So I arrived in Uruguay to learn Spanish. I hadn’t planned much more than to spend time leaning as much as I could at Herradura. I had no prior experience in Spanish and so started from scratch. After my seven weeks I was so pleased with my progress, which was almost all down to the teachers that work there. Like learning anything new, it is only over time that one becomes natural at doing the task at hand. After seven weeks I was fully satisfied with what I had achieved and simply wanted to take a break and try my hand at a new experience. One that really caught my attention was to work in the countryside. A place where I’d be fully immersed in Spanish, I’d learn more about the farming culture in Uruguay and of course I’d get to drink mate while riding a horse.

Herradura organized everything for me from Montevideo to pick up point in Colonia Valdense, and as I expected everything went swimmingly. On arrival I messaged Hugo and Maria to let them know I had arrived safe and sound and they were on their way.

I spoke to Hugo on the car ride up, a very friendly man, very relaxed and I couldn’t imagine anything really worrying him. Introductions were made to some family members who were over for the weekend, and dinner was served. There too was a lovely woman from Belgium and we spoke to each other most of that evening. I was given sheets for my bed, electing for the bed nearest the door so we could put our stuff on the middle bed in the room. The Estancia Don Miguel can host up to 3 volunteers. After I’d moved in we wished everyone goodnight and was briefed on the activities for the next day.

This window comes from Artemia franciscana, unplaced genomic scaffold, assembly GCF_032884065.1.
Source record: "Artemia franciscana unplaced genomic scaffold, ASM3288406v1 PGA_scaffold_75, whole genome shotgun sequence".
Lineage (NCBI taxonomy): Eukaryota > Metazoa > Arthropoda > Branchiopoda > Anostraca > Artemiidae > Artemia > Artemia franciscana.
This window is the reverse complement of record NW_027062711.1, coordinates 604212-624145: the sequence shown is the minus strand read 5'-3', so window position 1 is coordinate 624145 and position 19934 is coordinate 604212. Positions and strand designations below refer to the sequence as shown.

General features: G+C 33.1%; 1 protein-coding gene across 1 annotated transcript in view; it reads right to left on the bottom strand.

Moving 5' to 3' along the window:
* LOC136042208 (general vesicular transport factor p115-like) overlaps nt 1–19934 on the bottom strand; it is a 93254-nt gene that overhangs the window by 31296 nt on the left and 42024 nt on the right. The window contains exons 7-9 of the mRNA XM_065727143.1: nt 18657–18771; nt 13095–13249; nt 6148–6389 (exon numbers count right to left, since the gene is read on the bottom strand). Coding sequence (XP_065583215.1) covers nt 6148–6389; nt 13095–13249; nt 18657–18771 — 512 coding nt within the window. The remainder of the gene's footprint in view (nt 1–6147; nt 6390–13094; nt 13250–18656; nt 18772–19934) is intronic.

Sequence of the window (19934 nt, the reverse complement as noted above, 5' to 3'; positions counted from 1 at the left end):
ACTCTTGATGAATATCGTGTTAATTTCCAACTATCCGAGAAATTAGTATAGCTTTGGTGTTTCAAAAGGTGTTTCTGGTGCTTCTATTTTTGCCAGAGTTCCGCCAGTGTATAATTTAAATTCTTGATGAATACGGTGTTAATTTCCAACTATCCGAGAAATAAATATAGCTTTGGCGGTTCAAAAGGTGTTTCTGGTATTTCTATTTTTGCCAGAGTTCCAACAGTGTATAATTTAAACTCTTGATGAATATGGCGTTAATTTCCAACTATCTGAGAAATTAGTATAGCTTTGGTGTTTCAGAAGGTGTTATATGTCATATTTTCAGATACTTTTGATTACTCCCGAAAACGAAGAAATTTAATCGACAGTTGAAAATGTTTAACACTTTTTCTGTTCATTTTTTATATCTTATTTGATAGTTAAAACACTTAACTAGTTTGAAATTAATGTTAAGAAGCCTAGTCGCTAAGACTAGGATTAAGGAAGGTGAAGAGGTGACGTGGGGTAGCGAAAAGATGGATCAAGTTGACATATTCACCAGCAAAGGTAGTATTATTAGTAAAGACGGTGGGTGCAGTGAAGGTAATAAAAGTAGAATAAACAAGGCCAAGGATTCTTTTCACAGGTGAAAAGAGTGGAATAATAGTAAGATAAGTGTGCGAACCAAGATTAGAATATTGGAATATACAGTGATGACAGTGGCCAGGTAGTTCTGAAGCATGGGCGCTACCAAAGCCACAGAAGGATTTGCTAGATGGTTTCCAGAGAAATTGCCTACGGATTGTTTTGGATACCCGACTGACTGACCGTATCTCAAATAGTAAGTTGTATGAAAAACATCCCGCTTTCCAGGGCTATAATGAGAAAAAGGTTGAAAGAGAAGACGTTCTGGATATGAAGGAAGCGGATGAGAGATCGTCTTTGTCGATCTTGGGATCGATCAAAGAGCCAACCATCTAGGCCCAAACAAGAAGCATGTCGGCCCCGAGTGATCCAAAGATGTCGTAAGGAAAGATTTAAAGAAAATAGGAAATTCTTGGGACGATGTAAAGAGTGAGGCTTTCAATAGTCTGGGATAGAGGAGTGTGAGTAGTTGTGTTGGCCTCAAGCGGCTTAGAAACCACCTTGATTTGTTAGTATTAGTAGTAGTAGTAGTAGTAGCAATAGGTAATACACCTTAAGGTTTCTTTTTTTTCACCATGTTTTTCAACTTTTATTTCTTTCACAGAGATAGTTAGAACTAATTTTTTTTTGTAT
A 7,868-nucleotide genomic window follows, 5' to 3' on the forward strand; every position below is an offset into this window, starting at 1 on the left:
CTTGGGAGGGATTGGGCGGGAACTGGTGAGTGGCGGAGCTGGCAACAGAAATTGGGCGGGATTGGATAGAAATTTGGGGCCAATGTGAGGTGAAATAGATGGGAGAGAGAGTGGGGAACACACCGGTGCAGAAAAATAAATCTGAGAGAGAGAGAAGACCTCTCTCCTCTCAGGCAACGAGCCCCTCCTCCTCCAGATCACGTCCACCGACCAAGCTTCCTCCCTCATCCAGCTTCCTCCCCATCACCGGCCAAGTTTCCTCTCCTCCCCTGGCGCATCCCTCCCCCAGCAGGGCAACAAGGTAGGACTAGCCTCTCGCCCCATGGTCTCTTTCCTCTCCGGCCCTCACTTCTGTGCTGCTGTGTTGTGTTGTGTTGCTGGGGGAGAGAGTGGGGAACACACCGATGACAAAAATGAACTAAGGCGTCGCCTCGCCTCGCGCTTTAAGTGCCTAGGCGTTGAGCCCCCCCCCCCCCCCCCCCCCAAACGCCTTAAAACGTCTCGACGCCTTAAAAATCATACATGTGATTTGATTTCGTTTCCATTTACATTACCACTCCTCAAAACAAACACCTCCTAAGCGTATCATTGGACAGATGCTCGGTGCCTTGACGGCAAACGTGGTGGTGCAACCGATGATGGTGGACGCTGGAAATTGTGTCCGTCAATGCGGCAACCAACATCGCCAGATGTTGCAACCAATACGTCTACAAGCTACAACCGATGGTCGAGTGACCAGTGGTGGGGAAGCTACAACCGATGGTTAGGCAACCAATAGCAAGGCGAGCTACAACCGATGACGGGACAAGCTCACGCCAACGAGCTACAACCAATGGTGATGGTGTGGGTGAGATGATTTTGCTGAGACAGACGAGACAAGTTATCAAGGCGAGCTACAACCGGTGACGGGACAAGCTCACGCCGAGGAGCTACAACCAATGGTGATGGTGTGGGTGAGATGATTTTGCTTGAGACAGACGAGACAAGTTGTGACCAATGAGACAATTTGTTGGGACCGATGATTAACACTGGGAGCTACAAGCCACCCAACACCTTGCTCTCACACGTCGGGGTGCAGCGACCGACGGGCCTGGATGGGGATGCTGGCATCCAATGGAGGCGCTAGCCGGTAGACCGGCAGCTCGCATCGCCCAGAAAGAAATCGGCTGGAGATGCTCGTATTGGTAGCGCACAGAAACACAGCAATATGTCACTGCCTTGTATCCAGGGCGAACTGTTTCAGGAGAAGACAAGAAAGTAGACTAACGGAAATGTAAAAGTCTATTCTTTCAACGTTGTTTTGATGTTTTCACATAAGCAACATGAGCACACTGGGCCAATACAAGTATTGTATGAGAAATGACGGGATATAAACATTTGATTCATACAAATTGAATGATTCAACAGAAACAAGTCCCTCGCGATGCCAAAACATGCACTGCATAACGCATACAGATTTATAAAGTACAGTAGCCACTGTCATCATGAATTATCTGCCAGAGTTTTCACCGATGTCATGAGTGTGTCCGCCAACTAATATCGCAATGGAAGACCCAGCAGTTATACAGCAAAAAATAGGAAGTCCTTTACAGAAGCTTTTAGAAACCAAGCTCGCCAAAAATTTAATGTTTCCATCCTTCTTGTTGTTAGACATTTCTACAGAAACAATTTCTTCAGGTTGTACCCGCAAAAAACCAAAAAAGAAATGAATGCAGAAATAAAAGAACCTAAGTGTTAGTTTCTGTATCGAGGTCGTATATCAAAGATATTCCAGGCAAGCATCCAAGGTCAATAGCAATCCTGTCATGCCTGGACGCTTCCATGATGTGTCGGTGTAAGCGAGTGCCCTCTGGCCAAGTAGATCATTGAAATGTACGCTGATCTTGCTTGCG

I woke up 6.45am, slipped into my wellingtons Hugo had lent me, ready for work finding the seven milking cows at 7.00am, followed directly by milking them by hand, then starting the process of making the cheese. The Belgian woman was to prepare breakfast and start with making the home made pasta for the lunch as we had guests. Anyway, a cow stood on my toe while I was milking it and I thought maybe I had died. The pain was unbelievably excruciating. I guess though at least I knew it wouldn’t happen a second time. When a cow stands on your toe once, once is one time more than enough.

Hugo then showed me how I was going to make cheese over the next couple of weeks so that every day I could be left alone to do it myself. It was actually very simple, adding, mixing and heating the milk with a couple other secret ingredients. The most important though is the timing, but having a watch and being organized it’s not an issue. Oh and make sure you like cats because cats love cows milk. We had breakfast, normally around 9.00am and then I went back to finish of the cheese until around 10.30am. This routine would be followed everyday except of course the one day off a week I had which was Saturday. I could easily organize which day off I wanted so that I could visit the local town, Nueva Helvecia, or go to Colonia or meet friends etc.

After 10.30am I’d be sent to do tasks that normally didn’t reoccur. Things such like, trimming hedges, collecting bones, mowing grass, strimming grass, mucking out the milking yard, setting things on fire, cleaning, collecting fire wood, food preparation and much more. I’d do this till around midday or sometimes 1.00pm when we’d have lunch. Then it was free time until around 4.00-4.30pm. In my free time, generally I’d read or have short walks around the Estancia. The others tended to siesta, and some days when it was very hot, I too took to the bed.